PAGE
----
The best way to keep up with what your baby needs during the day is to just send what you pump the day before. Babies are smart – if they don’t get enough during the day, they’ll nurse more in the evening. Just like you and me – if your lunch was terrible, you’ll have a little more dinner, right? Only babies aren’t self-conscious about asking for that third helping of mashed potatoes.
The key to making this work is unlimited access to the breast during the evening and night hours. Nurse your baby as often as he or she wants to, and your baby will get enough to eat. With this strategy, some babies will start to reverse cycle, where they do most of their eating when they are home with you, and most of their sleeping when you are away. This may sound exhausting, but almost every working mother with a reverse cycler is relieved that she doesn’t have to pump as much, and has found ways to get plenty of sleep. The page on reverse cycling contains lots of strategies for getting enough rest – some of which may surprise you!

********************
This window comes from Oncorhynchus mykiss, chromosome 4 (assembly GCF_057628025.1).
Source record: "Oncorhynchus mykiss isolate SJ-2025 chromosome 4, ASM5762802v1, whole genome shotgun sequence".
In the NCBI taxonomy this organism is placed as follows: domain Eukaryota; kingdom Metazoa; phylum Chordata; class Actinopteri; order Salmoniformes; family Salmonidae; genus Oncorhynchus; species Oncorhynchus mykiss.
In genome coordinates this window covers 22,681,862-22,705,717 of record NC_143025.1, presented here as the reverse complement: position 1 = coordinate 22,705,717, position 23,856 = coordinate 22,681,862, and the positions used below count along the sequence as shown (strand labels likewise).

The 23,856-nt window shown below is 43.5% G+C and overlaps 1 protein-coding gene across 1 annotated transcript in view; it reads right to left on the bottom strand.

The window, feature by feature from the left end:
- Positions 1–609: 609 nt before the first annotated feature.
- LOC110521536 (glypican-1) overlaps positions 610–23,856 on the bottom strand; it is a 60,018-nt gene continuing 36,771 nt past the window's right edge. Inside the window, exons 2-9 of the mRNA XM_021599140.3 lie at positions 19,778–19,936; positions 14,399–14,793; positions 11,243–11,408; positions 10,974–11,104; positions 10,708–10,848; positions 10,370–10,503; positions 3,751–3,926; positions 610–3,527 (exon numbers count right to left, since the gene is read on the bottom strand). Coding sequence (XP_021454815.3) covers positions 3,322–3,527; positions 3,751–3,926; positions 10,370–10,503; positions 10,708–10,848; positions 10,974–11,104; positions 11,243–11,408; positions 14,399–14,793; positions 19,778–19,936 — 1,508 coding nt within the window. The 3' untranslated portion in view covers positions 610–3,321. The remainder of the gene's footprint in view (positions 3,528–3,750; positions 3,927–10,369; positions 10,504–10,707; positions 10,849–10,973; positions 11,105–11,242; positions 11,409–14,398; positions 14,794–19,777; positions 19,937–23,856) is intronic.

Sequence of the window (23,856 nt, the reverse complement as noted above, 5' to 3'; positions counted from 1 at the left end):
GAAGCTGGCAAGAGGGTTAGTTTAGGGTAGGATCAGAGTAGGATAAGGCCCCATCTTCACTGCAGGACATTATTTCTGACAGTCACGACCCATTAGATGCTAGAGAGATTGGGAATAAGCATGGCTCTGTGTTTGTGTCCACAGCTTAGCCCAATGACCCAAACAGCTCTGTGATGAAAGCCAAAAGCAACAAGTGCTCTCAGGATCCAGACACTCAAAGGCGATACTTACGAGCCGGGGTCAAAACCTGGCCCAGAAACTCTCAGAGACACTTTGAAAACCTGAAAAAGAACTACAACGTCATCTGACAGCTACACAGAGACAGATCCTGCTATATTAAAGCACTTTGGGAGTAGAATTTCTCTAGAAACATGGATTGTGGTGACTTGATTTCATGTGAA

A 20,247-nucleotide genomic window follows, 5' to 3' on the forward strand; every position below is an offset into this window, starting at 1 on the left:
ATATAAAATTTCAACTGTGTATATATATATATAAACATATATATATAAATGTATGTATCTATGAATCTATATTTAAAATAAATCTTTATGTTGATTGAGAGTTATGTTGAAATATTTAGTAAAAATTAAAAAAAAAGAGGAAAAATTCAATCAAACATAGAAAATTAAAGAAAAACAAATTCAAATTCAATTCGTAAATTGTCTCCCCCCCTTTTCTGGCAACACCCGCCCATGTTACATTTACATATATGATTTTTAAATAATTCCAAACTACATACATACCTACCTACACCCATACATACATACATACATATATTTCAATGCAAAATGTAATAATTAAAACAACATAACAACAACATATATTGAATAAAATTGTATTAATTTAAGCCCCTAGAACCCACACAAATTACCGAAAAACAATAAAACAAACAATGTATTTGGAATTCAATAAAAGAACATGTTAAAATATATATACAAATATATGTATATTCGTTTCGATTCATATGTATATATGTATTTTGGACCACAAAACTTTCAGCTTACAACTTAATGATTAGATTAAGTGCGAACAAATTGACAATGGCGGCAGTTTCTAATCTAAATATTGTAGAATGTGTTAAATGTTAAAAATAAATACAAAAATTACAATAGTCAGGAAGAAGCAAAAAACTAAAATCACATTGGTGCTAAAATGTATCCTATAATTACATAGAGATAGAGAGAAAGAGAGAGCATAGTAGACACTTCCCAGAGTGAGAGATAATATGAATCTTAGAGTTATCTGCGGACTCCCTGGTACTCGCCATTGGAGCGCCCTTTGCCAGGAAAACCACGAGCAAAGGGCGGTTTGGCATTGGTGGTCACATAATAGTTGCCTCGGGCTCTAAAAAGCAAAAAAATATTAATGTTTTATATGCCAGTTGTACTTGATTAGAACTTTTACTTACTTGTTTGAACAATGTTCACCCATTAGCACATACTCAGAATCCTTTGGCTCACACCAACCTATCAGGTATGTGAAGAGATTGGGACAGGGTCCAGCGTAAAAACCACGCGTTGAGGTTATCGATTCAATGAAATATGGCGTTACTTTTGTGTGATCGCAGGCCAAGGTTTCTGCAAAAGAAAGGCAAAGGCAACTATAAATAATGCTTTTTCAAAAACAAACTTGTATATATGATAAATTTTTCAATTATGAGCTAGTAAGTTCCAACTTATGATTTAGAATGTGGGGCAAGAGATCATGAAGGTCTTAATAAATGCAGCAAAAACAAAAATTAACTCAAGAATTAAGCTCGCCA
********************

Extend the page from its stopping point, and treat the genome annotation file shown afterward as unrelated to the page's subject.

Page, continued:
If you’re sending a little milk from your freezer stash, you may be decreasing your milk supply without even realizing it. I’ve devoted a special page to the freezer stash, because this is such a common problem.
Step 2: Breastfeed More
Every feeding that your baby gets from your breasts is one less bottle that you’ll have to pump during the day. Focus on breastfeeding as much as possible. Nurse your baby right before you leave for work, or at your daycare center right before you go. Even if your baby just fed 20 minutes ago, offer your breast for a “top-off” feeding. This will push back the time of day when the first bottle is given, ultimately meaning less milk will be needed for bottles.
Talk to your care provider and ask that they not feed your baby in the hour and a half to two hours before you get there. As soon as you arrive to pick up your baby, or as soon as you get home, sit down to nurse. This is a wonderful way to reconnect with your baby, and the breastfeeding hormones will help you to release the stresses of your workday.